Etymology
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discrimination (n.)

1640s, "the making of distinctions, act of observing or marking a difference," from Late Latin discriminationem (nominative discriminatio), noun of action from past-participle stem of discriminare "to divide, separate" (see discriminate (v.)). Sense of "making invidious distinctions prejudicial to a class of persons" (usually based on race or color) is from 1866 in American English in the language of Reconstruction. Meaning "discernment" is from 1814.

It especially annoys me when racists are accused of 'discrimination.' The ability to discriminate is a precious facility; by judging all members of one 'race' to be the same, the racist precisely shows himself incapable of discrimination. [Christopher Hitchens, "Letters to a Young Contrarian"]
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heterosexism (n.)
"discrimination or prejudice against homosexuals," by 1975 in feminist and lesbian writing; see heterosexual + sexism. Related: Heterosexist (1977).
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speciesism (n.)
"discrimination against certain animals based on assumption of human superiority," first attested 1975 in Richard D. Ryder's "Victims of Science," from species + -ism.
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ageism (n.)
"discrimination against people based on age," coined 1969 by U.S. gerontologist Dr. Robert N. Butler, from age (n.) + -ism, on pattern of racism, sexism. Related: Ageist.
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integration (n.)
1610s, "act of bringing together the parts of a whole," from French intégration and directly from Late Latin integrationem (nominative integratio) "renewal, restoration," noun of action from past participle stem of Latin integrare "make whole," also "renew, begin again" (see integrate). Anti-discrimination sense (opposed to segregation) is recorded from 1934.
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diagnosis (n.)

"scientific discrimination," especially in pathology, "the recognition of a disease from its symptoms," 1680s, medical Latin application of Greek diagnōsis "a discerning, distinguishing," from stem of diagignōskein "discern, distinguish," literally "to know thoroughly" or "know apart (from another)," from dia "between" (see dia-) + gignōskein "to learn, to come to know," from PIE root *gno- "to know."

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discernment (n.)

1580s, "keenness of intellectual perception, insight, acuteness of judgment;" see discern + -ment. From 1680s as "act of perceiving by the intellect."

Penetration, or insight, goes to the heart of a subject, reads the inmost character, etc. Discrimination marks the differences in what it finds. Discernment combines both these ideas. [Century Dictionary]
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skill (n.)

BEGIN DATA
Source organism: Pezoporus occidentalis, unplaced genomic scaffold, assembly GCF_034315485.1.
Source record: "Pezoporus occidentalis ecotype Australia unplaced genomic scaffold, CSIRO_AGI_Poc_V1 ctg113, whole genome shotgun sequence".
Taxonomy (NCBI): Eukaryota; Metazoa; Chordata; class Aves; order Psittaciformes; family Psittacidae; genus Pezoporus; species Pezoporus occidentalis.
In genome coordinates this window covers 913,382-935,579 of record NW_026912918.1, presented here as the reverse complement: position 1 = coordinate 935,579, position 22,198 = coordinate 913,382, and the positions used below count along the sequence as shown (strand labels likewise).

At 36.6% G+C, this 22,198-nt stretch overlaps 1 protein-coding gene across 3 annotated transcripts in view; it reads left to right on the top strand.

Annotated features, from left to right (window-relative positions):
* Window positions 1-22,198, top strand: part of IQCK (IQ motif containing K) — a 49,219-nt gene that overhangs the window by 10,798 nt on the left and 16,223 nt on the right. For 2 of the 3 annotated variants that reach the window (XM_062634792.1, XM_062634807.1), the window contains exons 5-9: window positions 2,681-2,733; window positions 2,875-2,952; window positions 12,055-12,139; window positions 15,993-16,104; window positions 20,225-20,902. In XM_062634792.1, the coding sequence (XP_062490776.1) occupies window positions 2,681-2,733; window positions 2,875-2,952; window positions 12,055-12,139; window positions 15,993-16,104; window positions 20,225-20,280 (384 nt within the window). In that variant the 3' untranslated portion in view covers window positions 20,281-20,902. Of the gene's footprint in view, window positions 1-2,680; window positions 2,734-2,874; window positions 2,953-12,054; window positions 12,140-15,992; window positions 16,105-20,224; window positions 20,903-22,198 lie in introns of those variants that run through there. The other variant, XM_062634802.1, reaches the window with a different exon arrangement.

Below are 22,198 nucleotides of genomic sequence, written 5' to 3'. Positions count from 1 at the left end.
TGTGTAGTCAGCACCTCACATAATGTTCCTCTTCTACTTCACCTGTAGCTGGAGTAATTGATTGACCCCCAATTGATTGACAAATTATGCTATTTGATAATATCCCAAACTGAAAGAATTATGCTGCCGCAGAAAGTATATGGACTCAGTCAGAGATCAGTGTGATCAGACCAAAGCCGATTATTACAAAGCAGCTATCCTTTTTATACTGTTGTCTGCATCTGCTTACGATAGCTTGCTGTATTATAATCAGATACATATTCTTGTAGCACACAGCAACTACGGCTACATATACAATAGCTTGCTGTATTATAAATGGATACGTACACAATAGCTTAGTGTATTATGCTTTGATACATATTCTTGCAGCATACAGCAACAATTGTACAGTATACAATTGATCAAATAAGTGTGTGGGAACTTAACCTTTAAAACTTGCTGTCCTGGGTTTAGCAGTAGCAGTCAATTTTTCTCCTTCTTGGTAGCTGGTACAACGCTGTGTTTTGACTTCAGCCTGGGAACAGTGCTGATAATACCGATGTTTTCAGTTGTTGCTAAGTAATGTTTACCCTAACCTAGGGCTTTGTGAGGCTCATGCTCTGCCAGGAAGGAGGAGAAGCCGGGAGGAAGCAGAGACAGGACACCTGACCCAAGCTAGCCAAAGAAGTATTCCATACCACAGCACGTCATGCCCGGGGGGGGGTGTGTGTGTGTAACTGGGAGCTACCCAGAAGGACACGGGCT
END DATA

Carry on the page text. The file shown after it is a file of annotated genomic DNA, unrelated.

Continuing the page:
late 12c., "power of discernment," from Old Norse skil "distinction, ability to make out, discernment, adjustment," related to skilja (v.) "to separate; discern, understand," from Proto-Germanic *skaljo- "divide, separate" (source also of Swedish skäl "reason," Danish skjel "a separation, boundary, limit," Middle Low German schillen "to differ," Middle Low German, Middle Dutch schele "separation, discrimination;" from PIE root *skel- (1) "to cut." Sense of "ability, cleverness" first recorded early 13c.
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sophistication (n.)

early 15c., "use of sophistry; fallacious argument intended to mislead; adulteration; an adulterated or adulterating substance," from Medieval Latin sophisticationem (nominative sophisticatio), noun of action from past-participle stem of sophisticare "adulterate, cheat quibble," from Latin sophisticus "of sophists," from Greek sophistikos "of or pertaining to a sophist," from sophistes "a wise man, master, teacher" (see sophist). Greek sophistes came to mean "one who gives intellectual instruction for pay," and at Athens, contrasted with "philosopher," it became a term of contempt. 

Meaning "worldly wisdom, refinement, discrimination" is attested from 1850.

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reverse (adj.)

c. 1300, "opposite, contrary in position or direction, turned backward," from Old French revers "reverse, cross, opposite" (13c.) and directly from Latin reversus, past participle of revertere "turn back, turn about, come back, return" (see revert). In reference to a gear mechanism enabling a vehicle to go backward without changing the rotation of the engine, by 1875. Reverse angle (shot, etc.) in film-making is from 1934. Reverse discrimination is attested from 1962, American English. Reverse dictionary, one in which the words are arranged alphabetically by last letter to first, is by 1954.

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